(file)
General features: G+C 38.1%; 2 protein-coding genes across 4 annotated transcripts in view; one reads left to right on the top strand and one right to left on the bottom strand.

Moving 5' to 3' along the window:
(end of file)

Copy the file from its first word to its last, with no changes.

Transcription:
General features: G+C 38.1%; 2 protein-coding genes across 4 annotated transcripts in view; one reads left to right on the top strand and one right to left on the bottom strand.

Moving 5' to 3' along the window: